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The Rear-View Mirror: Spontaneous Combustion, Frances Marion and Mary Pickford (1917)

Each Friday we travel back in time, one year at a time, for a look at some of the cultural goodies that may appear closer than they really are in The Rear-View Mirror. Join us on our weekly journey into the past!

Frances Marion and Mary Pickford

When Mary Pickford and Frances Marion met in 1914, Marion may well have believed that fate was playing a hand in her favour. Not long before she had met and befriended Marie Dressler, the famous vaudevillian. Marion was then a cub reporter for William Randolph Hearst’s newspaper. The interview was probably a joke at Marion’s expense: Dressler despised Hearst and everything connected to him. Marion, however, pleaded with Dressler, “I will lose my job!”, she insisted. “Is that what those bastards told you?!” replied Dressler, and granted Marion the interview. Marion would never forget the kindness, the women became lifelong friends, and much later she would return the favour. And now she had an opportunity to meet a rising star, whose quality films already stood out for Marion, Mary Pickford.

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The Rear-View Mirror: The Mark of Zorro (1920)

Each Friday we travel back in time, one year at a time, for a look at some of the cultural goodies that may appear closer than they really are in The Rear-View Mirror. Join us on our weekly journey into the past!

In our current times, Douglas Fairbanks is best known for his swashbuckling films. Chances are that one of your first silents was a film he made. But at the time, making The Mark of Zorro was quite the risk, for an actor best known for light comedy work and westerns. Especially since he was also co-founding United Artists, with such luminaries as Chaplin, Pickford and Griffith. If audiences wouldn’t accept Fairbanks’ re-branding, his career might very well fail. The decision for his first more meaty role to be Zorro, then, was an inspired one. He gets to show off his comedic chops, as well as his incredible athleticism.

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The Rear-View Mirror: Safety Last! (1923)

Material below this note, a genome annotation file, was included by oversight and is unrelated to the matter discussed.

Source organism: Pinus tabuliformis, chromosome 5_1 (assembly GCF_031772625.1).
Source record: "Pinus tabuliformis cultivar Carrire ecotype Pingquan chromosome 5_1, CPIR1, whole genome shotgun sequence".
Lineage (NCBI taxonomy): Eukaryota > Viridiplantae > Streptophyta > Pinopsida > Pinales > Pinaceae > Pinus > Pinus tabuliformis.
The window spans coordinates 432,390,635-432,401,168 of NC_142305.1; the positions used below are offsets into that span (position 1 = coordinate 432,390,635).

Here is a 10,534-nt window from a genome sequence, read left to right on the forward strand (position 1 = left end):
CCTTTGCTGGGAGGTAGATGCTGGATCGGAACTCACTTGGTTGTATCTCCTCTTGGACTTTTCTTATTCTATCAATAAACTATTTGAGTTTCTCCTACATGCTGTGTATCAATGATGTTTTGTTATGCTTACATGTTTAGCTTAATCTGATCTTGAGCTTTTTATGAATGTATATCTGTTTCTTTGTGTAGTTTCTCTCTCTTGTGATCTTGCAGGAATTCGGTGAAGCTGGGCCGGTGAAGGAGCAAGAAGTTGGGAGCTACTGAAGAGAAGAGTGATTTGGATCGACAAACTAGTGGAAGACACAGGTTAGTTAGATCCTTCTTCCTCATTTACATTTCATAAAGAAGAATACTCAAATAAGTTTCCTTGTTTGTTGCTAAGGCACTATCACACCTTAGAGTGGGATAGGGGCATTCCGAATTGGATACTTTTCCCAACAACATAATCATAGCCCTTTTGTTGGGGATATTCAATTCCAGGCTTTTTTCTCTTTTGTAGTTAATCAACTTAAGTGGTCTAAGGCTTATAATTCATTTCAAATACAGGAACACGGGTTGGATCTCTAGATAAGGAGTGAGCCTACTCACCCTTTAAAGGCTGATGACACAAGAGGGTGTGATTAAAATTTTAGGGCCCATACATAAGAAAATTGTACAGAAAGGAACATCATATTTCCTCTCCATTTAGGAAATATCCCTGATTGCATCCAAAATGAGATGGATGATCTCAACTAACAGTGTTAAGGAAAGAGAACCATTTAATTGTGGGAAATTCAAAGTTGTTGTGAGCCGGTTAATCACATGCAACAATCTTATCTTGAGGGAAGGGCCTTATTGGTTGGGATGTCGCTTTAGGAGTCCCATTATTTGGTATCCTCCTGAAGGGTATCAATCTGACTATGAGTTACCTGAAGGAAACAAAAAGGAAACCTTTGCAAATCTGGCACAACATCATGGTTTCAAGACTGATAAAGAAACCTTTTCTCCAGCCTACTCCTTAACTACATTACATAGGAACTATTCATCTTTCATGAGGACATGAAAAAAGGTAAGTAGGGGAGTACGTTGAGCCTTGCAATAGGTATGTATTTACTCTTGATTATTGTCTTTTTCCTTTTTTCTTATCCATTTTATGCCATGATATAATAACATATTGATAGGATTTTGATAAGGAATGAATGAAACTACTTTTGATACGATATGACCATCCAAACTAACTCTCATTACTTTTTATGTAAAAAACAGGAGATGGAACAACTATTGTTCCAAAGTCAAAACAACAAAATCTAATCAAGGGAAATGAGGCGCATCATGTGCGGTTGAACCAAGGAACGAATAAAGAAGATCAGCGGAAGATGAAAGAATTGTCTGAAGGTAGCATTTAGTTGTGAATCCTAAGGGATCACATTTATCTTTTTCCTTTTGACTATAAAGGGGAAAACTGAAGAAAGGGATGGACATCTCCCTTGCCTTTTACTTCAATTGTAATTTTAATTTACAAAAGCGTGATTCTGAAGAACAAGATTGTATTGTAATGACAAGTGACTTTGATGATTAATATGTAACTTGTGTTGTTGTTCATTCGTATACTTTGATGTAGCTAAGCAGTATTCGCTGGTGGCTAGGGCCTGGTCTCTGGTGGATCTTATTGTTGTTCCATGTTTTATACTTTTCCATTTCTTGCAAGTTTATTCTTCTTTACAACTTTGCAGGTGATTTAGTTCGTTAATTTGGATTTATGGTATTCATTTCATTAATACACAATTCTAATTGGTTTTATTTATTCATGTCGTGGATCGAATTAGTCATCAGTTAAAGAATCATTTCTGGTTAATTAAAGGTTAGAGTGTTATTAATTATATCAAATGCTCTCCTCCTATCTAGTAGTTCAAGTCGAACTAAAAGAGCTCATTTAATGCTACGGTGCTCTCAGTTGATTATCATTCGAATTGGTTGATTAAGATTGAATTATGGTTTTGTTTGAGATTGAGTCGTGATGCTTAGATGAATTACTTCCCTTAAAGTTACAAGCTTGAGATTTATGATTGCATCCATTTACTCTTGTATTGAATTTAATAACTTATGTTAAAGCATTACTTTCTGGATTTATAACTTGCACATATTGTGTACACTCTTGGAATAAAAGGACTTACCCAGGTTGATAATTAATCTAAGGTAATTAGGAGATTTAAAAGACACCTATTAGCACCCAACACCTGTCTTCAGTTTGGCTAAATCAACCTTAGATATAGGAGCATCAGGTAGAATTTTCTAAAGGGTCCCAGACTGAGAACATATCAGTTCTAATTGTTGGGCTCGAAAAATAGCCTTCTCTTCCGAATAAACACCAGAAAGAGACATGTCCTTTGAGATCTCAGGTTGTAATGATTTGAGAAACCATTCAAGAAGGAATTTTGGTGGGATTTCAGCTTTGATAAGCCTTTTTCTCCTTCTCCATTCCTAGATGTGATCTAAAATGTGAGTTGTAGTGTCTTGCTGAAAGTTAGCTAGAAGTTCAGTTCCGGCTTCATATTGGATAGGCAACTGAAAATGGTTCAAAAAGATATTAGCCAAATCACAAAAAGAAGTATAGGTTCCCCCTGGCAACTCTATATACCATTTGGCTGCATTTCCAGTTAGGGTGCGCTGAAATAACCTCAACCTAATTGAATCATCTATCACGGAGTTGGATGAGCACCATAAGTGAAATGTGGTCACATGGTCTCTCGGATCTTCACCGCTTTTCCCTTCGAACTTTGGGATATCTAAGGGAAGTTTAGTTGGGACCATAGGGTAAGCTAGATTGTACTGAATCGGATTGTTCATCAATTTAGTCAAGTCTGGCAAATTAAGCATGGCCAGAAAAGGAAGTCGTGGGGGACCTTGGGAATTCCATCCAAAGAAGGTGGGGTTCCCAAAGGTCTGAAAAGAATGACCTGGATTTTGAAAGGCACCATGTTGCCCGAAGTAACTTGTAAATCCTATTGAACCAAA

Each Friday we travel back in time, one year at a time, for a look at some of the cultural goodies that may appear closer than they really are in The Rear-View Mirror. Join us on our weekly journey into the past!

Everyone knows Charlie Chaplin. To a lesser extent perhaps, Buster Keaton too. But the third giant in this comedy trifecta, Harold Lloyd, is not as well known nowadays, although he made more films than the two of them combined. This may be because of distribution issues (Lloyd, in his later days, would only allow screenings of his films on special occasions). But perhaps even more so because the need-to-succeed everyman of his ’20s films was felt to be old-fashioned.

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The Rear-View Mirror: The Jazz Singer (1927)

Each Friday we travel back in time, one year at a time, for a look at some of the cultural goodies that may appear closer than they really are in The Rear-View Mirror. Join us on our weekly journey into the past!

Despite its reputation as the first full length feature with synchronised sound, The Jazz Singer is a silent for most of its running time. When Sam Warner of Warner Brothers bought Vitaphone in 1925, despite the misgivings of his brother Harry, it was not because he thought that “Talkies” were the future: it was because they could record a film’s music, making a full orchestra unnecessary for showings. The process was complicated and ponderous. But the future did belong to the Talkies, and so The Jazz Singer is still famous today for being the first of its kind.

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The Rear-View Mirror: The Divorcee (1930)

Each Friday we travel back in time, one year at a time, for a look at some of the cultural goodies that may appear closer than they really are in The Rear-View Mirror. Join us on our weekly journey into the past!

The Divorcee begins with a group of friends which make up the in-crowd of New York society. Jerry (Norma Shearer) and Ted (Chester Morris) are in love. They decide to get married. Paul (Conrad Nagel), who also loves Jerry, is firmly relegated to the friend zone. Gutted, he proceeds to get drunk and gets into a car accident that disfigures one of the other women of the group: Dot (Judith Wood). Ur-‘Nice Guy’ that he is, he marries her out of pity. Wedding bells and domesticity, sacrifice and unrequited love. So far, so Hollywood. Female facepalm. But then halfway Shearer delivers the following searing monologue: